Relocating to different cities as a Military Dependent made me appreciate America and years later join The American Legion. After leaving Fort Riley, Kan., in 1939 as a 5-year-old, my dad was assigned to the Pentagon. I had the seed of patriotism already instilled in me. Every evening the 24-note Taps was sounded. Civilians in cars would stop, get out and place their hand over their heart. If you were a soldier walking you stopped and gave a hand salute, and if you were a 4- or 5-year-old like me, you dropped your toy and stood at attention. Shortly after arriving in Washington, D.C., we were attacked at Pearl Harbor. I would not see my father for the next few years - not until I was 9 years old, after the war was over. During those years in Washington the landlord in our rental house saw an opportunity to make a big profit, so my mom and two brothers were evicted while my dad was somewhere in the South Pacific. We rented a house in Chevy Chase, Md. Across the street from our house was a woods. Soon, about 800 yards away, wire was strung, anti-aircraft guns were installed and search lights crisscrossed the sky at night. A curfew was imposed and curtains had to be placed over windows. Wardens on the street would enforce the curfew. Rationing began: no candy, gas for cars and just about everything else; we supported the fighting troops abroad.
Fast forward: When I was 14 years old I had traveled by WWII troop ship across the Atlantic Ocean to a defeated Europe beginning in 1949 as a teenager of a military family. The German city I attended high school in had been bombed 7 times, the last time in March 1944 by over 700 British bombers at night. Americans bombed by daylight. Bombed-out buildings were still evident and live unexplored bombs were still being defused, sometimes with fatalities. There was no local drug store or TV (at that time), only one radio station that played opera music at 4 pm. On May 1 we did not go to school, as communists marched that day. Graffiti was painted on many buildings, “Americans Go Home.” I played baseball on the German field that is shown in news today of the Nazi swastika being blown apart with my fellow classmates, white, black, from many states and Puerto Rico and Texans of Mexican descent. We were one team in high school. As I reflected years later, I think the Pentagon sent the most experienced combat officers from WWII to confront the Russians, who had several thousand tanks just a few hours away across the border. At the height of the Cold War in the early '50s. my dad was a high-ranking artillery officer combat experienced from WWII, and the Russians knew but not the general public that we had stationed nuclear artillery a few miles back from the border, otherwise I believe Russia would have broken through our front line of defense and we all would be expendable.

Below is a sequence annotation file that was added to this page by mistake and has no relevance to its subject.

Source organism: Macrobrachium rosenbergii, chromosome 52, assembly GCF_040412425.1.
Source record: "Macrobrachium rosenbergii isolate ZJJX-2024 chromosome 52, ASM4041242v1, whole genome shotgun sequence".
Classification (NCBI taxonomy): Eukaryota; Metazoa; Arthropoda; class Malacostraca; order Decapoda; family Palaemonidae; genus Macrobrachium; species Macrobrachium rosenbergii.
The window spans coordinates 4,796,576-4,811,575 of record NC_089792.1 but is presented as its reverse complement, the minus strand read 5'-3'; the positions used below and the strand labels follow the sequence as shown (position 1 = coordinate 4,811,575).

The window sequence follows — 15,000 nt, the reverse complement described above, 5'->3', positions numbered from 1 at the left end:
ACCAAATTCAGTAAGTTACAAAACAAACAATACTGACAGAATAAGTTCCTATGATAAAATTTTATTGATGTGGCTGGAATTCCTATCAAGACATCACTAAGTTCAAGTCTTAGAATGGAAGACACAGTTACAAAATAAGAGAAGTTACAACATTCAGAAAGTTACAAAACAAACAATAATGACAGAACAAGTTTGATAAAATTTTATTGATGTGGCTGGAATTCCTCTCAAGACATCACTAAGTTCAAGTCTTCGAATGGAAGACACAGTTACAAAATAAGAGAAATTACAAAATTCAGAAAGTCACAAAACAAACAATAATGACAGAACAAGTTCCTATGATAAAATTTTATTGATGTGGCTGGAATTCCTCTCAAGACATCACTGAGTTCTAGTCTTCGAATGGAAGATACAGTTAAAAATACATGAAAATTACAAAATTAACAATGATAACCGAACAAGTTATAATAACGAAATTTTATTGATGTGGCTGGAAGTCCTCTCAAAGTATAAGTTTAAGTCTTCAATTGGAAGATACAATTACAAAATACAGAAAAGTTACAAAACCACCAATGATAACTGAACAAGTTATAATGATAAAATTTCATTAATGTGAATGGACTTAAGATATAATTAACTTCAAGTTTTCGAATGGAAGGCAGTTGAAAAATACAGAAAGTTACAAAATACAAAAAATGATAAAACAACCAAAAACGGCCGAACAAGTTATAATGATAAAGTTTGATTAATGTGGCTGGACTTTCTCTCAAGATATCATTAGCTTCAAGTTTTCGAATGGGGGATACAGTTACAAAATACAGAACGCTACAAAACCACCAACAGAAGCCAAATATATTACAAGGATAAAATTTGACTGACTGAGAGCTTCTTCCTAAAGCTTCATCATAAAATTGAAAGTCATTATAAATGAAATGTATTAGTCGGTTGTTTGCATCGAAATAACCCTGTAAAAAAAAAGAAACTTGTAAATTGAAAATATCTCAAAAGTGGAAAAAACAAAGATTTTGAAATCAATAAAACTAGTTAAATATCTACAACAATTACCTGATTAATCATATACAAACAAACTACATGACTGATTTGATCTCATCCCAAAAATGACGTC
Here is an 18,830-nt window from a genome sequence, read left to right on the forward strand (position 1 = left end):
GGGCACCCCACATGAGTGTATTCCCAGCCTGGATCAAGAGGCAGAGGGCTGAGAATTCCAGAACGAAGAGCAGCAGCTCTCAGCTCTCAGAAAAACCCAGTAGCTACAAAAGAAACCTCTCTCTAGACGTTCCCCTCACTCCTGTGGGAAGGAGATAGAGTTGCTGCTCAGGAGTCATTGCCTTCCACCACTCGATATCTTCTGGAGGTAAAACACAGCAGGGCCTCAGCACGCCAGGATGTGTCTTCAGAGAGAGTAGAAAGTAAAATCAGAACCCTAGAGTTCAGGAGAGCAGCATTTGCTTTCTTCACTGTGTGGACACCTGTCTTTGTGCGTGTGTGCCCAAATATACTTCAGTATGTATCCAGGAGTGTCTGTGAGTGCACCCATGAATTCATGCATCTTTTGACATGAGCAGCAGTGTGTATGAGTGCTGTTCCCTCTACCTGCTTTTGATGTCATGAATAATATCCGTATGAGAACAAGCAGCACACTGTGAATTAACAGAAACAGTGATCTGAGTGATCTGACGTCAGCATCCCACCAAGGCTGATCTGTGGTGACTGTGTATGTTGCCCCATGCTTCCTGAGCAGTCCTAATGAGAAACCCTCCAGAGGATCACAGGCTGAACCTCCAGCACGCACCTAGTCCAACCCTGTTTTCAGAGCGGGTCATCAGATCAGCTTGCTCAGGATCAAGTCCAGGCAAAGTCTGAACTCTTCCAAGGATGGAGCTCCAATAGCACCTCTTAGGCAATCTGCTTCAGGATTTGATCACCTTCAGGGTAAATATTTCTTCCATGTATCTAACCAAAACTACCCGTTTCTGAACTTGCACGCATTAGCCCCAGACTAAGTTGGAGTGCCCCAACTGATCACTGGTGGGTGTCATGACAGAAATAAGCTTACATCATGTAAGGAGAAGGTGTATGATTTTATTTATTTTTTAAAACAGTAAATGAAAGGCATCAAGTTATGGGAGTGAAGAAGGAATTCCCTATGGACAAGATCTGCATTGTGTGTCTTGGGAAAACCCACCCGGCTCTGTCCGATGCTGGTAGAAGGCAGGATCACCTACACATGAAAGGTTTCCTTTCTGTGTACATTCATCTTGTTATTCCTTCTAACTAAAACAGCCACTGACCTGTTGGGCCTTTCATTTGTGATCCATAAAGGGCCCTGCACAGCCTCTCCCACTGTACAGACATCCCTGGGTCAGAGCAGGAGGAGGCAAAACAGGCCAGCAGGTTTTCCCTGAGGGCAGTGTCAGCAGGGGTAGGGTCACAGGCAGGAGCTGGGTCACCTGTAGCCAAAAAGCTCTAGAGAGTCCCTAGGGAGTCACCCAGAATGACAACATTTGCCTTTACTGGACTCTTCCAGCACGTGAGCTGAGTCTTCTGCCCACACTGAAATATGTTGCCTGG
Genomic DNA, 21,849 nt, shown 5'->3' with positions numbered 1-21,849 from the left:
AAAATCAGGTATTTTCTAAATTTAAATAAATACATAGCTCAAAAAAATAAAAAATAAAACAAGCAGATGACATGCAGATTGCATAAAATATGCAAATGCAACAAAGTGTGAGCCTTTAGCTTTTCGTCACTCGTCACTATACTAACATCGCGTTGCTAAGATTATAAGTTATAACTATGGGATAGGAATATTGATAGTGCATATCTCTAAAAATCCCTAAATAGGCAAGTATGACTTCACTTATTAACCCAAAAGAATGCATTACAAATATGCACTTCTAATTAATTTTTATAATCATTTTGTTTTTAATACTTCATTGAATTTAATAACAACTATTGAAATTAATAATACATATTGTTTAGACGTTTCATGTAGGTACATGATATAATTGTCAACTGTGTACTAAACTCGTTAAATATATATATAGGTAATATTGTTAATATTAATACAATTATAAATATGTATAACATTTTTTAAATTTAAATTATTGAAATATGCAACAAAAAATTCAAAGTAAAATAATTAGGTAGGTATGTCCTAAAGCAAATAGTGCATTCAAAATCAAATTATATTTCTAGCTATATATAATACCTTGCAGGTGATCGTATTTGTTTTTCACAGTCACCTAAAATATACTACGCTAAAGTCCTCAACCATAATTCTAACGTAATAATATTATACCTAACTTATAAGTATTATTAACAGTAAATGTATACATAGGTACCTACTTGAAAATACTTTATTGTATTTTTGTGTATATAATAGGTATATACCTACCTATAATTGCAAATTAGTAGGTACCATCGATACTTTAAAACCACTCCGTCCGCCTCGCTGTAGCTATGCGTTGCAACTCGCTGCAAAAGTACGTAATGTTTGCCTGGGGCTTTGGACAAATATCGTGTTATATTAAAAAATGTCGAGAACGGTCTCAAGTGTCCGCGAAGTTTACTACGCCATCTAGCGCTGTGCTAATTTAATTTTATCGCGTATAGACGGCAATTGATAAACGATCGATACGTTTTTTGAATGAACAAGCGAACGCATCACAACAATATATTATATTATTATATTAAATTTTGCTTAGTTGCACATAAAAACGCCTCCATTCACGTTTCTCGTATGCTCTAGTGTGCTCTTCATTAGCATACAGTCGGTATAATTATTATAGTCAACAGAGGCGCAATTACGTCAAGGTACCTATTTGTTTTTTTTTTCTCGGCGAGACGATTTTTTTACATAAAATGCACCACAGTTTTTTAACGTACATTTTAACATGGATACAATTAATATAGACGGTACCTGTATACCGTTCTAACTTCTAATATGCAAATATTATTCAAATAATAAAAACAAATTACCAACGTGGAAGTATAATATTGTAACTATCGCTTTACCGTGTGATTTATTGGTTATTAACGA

Having served twice myself, I was disappointed in the lack of patriotism in our country, but as an individual there was nothing I could do. But by joining The American Legion I joined millions more who love this country and would lay down their life for it.